Among adults with migraine who have experienced prior treatment failure, eptinezumab is associated with improved activity impairment, absenteeism, presenteeism, and work productivity loss compared with placebo. These are the findings of a study published in The Journal of Headache and Pain.
Migraine is associated with a reduction in productivity and is estimated to cause losses exceeding $21 billion annually. As migraine greatly impacts society, finding a treatment that reduces productivity loss remains an unmet need.
Researchers conducted a phase 3b, multicenter, randomized, double-blind, placebo-controlled, parallel-group trial (DELIVER; ClinicalTrials.gov Identifier: NCT04418765) at 96 sites in 17 countries and was completed in 2021. Adults (N=890) aged 18-75 years with migraine who had 2 to 4 migraine preventative treatment failures were randomly assigned to receive 100 mg eptinezumab (n=299), 300 mg eptinezumab (n=293), or placebo (n=298) intravenously every 12 weeks for 24 weeks. Eptinezumab is a humanized monoclonal antibody that targets calcitonin gene-related peptide and is delivered via quarterly infusion.
For this analysis, work- and productivity-related outcomes were evaluated every 4 weeks, using the Work Productivity and Activity Impairment measure of migraine (WPAI:M) questionnaire.
The proportion of individuals who were employed at baseline were 75.2% for low-dose eptinezumab, 78.2% for high-dose eptinezumab, and 79.4% for placebo cohorts.
The number of hours per week worked increased from baseline to week 12 in the low-dose (mean, 31.8 vs 36.2 h) and high-dose (mean, 31.4 vs 35.7 h) eptinezumab cohorts but not among those who received placebo (mean, 32.3 vs 32.3 h).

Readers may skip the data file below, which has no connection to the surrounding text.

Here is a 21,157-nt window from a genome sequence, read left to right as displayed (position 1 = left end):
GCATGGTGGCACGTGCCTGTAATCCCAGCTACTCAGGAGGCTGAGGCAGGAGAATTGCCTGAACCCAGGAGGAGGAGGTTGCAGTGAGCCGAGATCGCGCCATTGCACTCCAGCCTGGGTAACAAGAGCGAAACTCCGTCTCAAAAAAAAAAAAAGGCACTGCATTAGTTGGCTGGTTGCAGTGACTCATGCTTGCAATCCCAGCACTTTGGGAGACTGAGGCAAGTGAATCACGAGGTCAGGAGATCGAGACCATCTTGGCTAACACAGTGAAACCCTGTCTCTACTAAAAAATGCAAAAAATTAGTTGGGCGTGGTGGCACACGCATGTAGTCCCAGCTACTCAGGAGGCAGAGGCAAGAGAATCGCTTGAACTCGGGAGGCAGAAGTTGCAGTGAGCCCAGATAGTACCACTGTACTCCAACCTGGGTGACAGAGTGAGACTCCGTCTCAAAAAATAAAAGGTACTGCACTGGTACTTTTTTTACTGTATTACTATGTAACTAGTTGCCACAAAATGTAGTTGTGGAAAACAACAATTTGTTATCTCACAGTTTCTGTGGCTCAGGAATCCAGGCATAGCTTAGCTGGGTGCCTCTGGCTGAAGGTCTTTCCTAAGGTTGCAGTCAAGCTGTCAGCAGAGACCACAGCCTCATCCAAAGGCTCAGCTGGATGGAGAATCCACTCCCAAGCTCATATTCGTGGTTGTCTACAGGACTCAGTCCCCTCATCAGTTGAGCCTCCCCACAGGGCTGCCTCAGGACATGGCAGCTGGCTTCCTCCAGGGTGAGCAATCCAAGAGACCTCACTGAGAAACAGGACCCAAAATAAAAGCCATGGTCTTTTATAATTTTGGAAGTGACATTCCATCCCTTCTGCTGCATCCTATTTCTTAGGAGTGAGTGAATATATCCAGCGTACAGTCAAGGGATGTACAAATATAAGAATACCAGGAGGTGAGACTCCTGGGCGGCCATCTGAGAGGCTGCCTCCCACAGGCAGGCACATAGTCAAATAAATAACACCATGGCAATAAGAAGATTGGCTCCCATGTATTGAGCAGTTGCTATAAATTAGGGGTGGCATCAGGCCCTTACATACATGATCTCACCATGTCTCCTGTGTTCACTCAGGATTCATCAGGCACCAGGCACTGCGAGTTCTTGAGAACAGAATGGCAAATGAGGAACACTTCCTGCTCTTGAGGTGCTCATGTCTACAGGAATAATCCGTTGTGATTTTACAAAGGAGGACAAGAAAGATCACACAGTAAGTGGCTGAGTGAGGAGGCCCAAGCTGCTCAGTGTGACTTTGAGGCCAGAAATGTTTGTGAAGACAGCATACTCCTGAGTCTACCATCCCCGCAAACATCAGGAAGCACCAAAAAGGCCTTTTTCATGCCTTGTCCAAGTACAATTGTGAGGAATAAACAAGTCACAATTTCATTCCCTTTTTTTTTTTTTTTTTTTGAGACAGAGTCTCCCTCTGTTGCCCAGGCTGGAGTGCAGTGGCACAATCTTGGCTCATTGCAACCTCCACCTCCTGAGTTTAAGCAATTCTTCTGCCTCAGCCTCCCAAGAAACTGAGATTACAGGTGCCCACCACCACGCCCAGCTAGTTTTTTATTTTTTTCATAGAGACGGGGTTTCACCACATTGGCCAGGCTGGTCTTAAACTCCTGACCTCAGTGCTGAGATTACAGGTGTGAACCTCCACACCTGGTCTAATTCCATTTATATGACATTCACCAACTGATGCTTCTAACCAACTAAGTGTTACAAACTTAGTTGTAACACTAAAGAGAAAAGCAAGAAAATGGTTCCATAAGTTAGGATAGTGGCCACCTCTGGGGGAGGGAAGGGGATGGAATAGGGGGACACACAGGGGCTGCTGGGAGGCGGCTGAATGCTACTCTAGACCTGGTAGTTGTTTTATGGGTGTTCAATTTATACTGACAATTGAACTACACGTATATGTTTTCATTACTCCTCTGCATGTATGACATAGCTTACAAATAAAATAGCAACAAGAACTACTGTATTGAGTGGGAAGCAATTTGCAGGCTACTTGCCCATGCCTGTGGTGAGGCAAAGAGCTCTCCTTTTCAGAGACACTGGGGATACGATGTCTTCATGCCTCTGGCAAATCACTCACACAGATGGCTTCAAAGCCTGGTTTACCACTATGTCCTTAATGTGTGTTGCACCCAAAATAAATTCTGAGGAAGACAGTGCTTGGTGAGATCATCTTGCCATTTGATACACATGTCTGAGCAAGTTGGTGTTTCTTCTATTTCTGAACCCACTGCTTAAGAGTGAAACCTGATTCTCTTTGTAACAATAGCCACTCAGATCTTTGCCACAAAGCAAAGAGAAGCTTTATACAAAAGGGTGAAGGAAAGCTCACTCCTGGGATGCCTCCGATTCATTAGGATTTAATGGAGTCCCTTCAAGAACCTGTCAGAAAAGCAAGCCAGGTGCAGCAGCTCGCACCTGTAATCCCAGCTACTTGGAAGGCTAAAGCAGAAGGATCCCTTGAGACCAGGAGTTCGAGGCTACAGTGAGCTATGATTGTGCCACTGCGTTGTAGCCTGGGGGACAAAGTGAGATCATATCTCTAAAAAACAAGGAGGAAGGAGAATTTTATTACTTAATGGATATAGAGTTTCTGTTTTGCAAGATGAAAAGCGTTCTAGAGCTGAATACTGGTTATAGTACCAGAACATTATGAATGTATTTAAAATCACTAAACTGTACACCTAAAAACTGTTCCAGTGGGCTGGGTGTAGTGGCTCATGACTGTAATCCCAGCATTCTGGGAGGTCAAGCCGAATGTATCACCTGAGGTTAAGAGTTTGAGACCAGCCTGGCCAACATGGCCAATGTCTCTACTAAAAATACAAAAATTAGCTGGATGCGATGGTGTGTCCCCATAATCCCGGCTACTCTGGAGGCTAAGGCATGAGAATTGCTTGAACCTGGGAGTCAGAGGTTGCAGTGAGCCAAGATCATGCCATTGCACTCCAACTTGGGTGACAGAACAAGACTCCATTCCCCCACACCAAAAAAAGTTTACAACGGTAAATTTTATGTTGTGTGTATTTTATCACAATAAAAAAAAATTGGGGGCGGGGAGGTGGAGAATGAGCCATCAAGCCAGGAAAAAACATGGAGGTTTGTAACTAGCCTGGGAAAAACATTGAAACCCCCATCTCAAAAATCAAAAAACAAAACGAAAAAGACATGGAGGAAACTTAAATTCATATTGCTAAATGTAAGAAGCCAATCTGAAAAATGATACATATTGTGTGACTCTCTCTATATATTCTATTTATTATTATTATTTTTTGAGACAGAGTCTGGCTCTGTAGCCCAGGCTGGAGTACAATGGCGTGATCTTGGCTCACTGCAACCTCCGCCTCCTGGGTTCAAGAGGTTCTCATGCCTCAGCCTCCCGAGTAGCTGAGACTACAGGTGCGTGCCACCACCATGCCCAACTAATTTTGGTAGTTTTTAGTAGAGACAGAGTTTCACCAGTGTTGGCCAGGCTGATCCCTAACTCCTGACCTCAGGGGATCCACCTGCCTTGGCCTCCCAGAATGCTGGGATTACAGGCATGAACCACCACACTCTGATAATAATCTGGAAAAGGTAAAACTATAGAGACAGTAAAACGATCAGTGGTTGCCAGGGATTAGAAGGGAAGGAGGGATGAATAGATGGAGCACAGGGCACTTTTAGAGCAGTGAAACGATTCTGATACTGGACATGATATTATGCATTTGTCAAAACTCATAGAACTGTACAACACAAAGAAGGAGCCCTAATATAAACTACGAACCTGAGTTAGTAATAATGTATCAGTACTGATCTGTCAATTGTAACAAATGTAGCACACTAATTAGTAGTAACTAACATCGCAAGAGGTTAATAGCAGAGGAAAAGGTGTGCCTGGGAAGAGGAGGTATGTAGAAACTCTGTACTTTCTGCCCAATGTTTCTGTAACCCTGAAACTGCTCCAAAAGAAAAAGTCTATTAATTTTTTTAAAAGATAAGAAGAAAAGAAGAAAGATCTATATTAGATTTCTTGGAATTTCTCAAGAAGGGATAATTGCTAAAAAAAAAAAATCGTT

At baseline, mean absenteeism scores ranged from 11.4% to 12.9%, presenteeism scores from 50.8% to 53.4%, work productivity loss scores from 53.7% to 57.0%, and activity impairment from 58.5% to 59.1%.
At week 4, absenteeism scores improved by 1.6% among individuals who received placebo compared with 6.4% (P <.001) and 7.5% (P <.0001) for individuals in the low- and high-dose eptinezumab groups, respectively. Presenteeism improved by 9.7% compared with 23.1% (P <.0001) and 25.1% (P <.0001), work productivity loss improved by 9.3% compared with 24.8% (P <.0001) and 25.7% (P <.0001), and activity impairment improved by 10.1% compared with 22.0% (P <.0001) and 23.3% (P <.0001) for individuals in the placebo group compared with those in the low- and high-dose eptinezumab groups, respectively.
At week 24, compared with placebo, individuals who received eptinezumab continued to report significantly better absenteeism (P <.01), presenteeism (P <.0001), work productivity (P <.0001), and activity impairment (P <.0001) scores.
Stratified by episodic or chronic migraine subtypes, the effects of eptinezumab tended to be larger among patients with episodic migraine.
In a correlation analysis, presenteeism was correlated with work productivity loss (r range, 0.45-0.48), absenteeism was correlated with patient-identified most bothersome symptom (PI-MBS) and monthly migraine days (MMD; r range, 0.27-0.29), and activity impairment with PI-MBS and MMD (r range, 0.39-0.48).
This study was limited by the fact that not all patients completed MPAI:M evaluations at each follow-up.
These data indicated that eptinezumab dosed at 100 or 300 mg and administered every 12 weeks associated with improvement to work- and productivity-related outcomes among patients with migraine who have experienced prior treatment failure.
“… [E]ptinezumab treatment, and anti-CGRP therapies in general, can improve patient work productivity and ultimately quality of life,” the researchers concluded.
Disclosure: Multiple authors declared affiliations with industry. Please refer to the original article for a full list of disclosures.
Barbanti P, Goadsby PJ, Lambru G, et al. Effects of eptinezumab on self‑reported work productivity in adults with migraine and prior preventive treatment failure in the randomized, double‑blind, placebo‑controlled DELIVER study. J Headache Pain. Published online December 2, 2022. doi:10.1186/s10194-022-01521-w